ON Semiconductor: Technology’s Role in Ethics & Compliance

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To read or scan the full interview, check out the transcription below: 

Introduction & Company Background

Mark: My name is Mark Rogers. I’m the Assistant Compliance and Ethics Officer for ON Semiconductor.

Interviewer: Great, and please tell us a bit about your company such as what you do, global footprint, number of employees, revenue, whatever.

Mark: ON Semiconductor has about 32,000 employees worldwide. And we are an integrated device manufacturer, which means we do everything from creating silicon wafers in the Czech Republic to shipping finished products from the Philippines, Malaysia, and Singapore. And we do that about a billion units a week, so it’s a pretty complicated supply chain.

Interviewer: Awesome. Can you tell us a bit about your ethics and compliance program, your team, and your role?

Mark: Yes, I’m the Assistant Compliance and Ethics Officer. I’m also in the Law Department, so our program is within the Law Department, but day-to-day I have the people working full time on the program who report directly to me. We are very involved with our General Council as well. And we have two full-time people, one lawyer and one compliance and ethics professional working on the program full-time every day. They also support a very important program we call the CEL Team, which stands for Compliance and Ethics Liaisons. We have 37 Compliance and Ethics Liaisons around the globe. We have a Compliance and Ethics Liaison(CEL) in every major facility we have around the globe. And we try to get one in every location where we have more than 50 employees.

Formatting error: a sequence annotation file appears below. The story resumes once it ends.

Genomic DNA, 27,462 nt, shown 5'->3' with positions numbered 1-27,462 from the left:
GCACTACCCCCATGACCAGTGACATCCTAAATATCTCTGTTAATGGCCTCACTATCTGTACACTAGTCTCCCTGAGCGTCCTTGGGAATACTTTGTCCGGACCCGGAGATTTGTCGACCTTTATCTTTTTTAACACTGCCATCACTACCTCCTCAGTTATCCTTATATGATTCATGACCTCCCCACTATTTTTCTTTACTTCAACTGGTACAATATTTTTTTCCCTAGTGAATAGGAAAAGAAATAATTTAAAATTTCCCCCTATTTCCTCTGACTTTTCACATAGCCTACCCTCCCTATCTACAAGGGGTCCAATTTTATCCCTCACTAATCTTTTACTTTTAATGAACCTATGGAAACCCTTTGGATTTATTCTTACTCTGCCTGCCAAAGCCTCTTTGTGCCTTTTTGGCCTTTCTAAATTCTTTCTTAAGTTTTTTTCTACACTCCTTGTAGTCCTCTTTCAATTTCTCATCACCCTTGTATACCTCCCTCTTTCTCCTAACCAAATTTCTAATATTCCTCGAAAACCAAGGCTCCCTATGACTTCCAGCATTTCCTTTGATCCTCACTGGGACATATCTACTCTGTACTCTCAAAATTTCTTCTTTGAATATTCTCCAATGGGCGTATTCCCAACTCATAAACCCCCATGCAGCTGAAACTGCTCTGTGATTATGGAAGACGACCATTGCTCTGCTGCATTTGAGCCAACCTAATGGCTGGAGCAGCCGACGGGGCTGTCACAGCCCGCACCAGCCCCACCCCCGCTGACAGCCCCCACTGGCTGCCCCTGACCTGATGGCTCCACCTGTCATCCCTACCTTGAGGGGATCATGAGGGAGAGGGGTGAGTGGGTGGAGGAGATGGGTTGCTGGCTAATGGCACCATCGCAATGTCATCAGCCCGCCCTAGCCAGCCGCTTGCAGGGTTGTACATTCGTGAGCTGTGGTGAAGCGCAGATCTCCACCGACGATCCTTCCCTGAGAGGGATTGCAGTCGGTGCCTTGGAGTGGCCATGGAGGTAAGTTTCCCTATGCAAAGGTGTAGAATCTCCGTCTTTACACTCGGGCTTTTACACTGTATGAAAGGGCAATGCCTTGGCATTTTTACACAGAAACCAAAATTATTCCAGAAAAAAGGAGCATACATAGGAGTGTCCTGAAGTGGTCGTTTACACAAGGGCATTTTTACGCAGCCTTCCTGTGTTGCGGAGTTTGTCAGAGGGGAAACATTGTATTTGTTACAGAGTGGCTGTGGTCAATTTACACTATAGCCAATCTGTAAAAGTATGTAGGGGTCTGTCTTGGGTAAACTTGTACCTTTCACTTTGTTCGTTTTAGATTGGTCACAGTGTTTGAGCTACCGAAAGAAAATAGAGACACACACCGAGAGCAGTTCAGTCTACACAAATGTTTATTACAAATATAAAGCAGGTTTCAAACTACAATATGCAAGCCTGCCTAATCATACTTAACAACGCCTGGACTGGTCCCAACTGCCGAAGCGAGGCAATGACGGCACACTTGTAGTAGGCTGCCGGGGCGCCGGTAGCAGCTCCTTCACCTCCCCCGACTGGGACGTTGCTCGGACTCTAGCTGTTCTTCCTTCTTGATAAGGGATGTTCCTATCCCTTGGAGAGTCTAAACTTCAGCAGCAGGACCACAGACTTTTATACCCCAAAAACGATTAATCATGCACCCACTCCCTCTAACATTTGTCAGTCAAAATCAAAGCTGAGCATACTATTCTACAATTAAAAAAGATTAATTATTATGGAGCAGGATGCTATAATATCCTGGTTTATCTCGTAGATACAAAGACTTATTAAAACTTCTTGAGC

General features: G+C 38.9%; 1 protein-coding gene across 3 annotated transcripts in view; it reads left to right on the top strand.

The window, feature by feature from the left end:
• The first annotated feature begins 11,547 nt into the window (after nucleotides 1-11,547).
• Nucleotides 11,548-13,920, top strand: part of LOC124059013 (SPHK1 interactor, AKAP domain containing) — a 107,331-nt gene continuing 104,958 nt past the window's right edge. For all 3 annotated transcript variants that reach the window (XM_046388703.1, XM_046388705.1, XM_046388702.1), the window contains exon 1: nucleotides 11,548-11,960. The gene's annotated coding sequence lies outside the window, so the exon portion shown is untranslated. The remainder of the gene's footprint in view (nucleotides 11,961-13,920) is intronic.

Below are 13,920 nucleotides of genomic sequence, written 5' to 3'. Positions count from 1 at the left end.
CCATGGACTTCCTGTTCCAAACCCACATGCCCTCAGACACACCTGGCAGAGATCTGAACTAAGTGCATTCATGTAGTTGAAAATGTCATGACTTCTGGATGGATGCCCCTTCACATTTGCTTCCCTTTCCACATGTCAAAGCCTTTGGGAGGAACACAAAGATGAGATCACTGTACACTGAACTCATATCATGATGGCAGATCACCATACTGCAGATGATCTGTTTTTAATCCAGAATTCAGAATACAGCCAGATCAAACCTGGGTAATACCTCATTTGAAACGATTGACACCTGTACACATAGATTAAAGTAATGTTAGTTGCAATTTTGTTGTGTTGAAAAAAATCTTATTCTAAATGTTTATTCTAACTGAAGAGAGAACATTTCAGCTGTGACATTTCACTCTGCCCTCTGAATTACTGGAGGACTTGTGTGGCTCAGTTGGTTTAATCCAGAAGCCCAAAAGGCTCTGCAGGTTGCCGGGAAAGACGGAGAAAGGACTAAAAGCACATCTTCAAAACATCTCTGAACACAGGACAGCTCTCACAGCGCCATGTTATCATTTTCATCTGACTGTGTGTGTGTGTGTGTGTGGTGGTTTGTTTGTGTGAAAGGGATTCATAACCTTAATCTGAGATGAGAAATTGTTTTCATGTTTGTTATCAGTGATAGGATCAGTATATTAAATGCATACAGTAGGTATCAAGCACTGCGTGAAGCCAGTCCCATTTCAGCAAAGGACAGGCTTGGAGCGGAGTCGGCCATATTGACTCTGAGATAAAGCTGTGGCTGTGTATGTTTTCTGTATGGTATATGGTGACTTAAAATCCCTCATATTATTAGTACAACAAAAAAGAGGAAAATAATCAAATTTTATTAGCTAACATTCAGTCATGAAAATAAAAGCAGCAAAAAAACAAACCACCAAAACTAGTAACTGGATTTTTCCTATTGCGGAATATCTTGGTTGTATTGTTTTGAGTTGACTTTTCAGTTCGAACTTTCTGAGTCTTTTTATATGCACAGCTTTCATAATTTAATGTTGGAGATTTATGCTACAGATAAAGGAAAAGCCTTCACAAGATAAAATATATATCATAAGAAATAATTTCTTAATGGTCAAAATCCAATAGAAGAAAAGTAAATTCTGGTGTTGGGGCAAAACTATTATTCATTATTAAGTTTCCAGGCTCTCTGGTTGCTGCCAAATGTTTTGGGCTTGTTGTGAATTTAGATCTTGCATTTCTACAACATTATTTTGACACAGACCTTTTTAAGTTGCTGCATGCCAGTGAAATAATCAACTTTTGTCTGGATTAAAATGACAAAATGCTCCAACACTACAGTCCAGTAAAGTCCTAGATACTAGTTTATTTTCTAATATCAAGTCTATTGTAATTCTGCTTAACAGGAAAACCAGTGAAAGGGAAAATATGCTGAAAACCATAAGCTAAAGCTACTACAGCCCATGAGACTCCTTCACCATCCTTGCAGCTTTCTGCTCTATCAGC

Interviewer: That’s a big team. So I have couple questions then about this ethical shift we’re seeing. And you’re referring to them as compliance and ethics professionals rather than just compliance, right?

Mark: Yes.

Industry Shift in Ethics and Compliance

Interviewer: So we’re witnessing this shift where strong ethics and core values are no longer nice to have and where senior management is held to a higher ethical standard. What are you seeing? You’ve been in this industry for a while. How are you seeing this shift happen? What does it look like to you?

What’s becoming clear to us is our customers expect more and more of us, our suppliers expect more, and we can’t do that through a basic program

Mark: We are seeing a shift in what we generally refer to as compliance and ethics. I think what we thought of as nice to have is absolutely required now, and it’s simply the ticket for admission. So a very basic program with a program document, a charter, a checklist, an annual training, those are all the minimum requirements now. So we work with several teams such as marketing and communications, a global security team, an internal audit team, and extensively with HR. And more and more, we’re working directly with our corporate social responsibility team because what’s becoming clear to us is our customers expect more and more of us, our suppliers expect more, and we can’t do that through a basic program.

Interviewer: Right, so with this ethical shift, how do CEOs and the ethics and compliance leaders need to think differently? How have their roles changed?